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Neurofeedback For Drug Resistant Depression

Written By Restoring Health Holistic Wellness Center on November 4, 2019

A small pilot study has indicated that neurofeedback - where patients concentrate on modifying their own brainwave patterns - has potential to treat many of the 100m people worldwide who suffer from Treatment-Resistant Depression (TRD). This is the first time that neurofeedback has been shown to improve both individual symptoms and overall recovery in TRD.

According to the World Health Organization*, “Depression is the leading cause of disability worldwide”, with over 300 million people suffering globally. There are treatments for depression, but up to a third of people don't respond to treatment, even after trying different antidepressants. This is Treatment-resistant depression (TRD). For these patients, there are limited options.

A small pilot study from Korea in 2016 indicated that neurofeedback may be offer a viable treatment to patients suffering from treatment resistant depression. The researchers found that in the neurofeedback group, 67% responded to treatment, and 42% of the entire test group responded well enough to be classified as being in remission. Most of these patients are now under long-term observation to see if remission has continued.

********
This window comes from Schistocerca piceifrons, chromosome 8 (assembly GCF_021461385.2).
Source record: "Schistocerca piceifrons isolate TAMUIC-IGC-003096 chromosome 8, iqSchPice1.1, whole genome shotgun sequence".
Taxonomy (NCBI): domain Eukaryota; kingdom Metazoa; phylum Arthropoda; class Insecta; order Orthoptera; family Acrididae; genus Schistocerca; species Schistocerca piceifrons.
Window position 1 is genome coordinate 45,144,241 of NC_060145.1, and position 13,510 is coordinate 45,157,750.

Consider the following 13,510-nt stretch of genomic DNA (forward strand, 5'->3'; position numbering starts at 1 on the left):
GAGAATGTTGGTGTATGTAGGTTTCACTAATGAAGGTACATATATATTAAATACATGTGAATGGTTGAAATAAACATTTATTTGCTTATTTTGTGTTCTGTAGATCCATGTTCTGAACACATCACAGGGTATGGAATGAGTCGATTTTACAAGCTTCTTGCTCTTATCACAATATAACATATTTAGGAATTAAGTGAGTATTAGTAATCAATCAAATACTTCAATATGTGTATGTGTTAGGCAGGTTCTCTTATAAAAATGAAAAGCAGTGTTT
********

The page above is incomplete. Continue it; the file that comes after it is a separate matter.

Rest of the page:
Project leader, Professor Eun-Jin Cheon said:

“Neurofeedback has been trialed with psychological conditions in the past, but as far as we know this is the first time that anyone has succeeded in achieving remission and overall recovery (functional recovery)with treatment-resistant depression. This is particularly important, because this is an otherwise untreatable group of patients. In our study we included patients with major depressive disorder, who still had residual symptoms and functional impairment despite receiving antidepressant treatment. Our results suggested that neurofeedback might be an effective complementary treatment to make patients feel well again and successfully engage with life. The most promising thing about neurofeedback is it doesn't cause even mild side effects.”

When you add this to the ever growing list of successful research studies on neurofeedback and depression, it makes a strong case for neurofeedback as a first approach treatment option for all types of depression.

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Posted In: Neurofeedback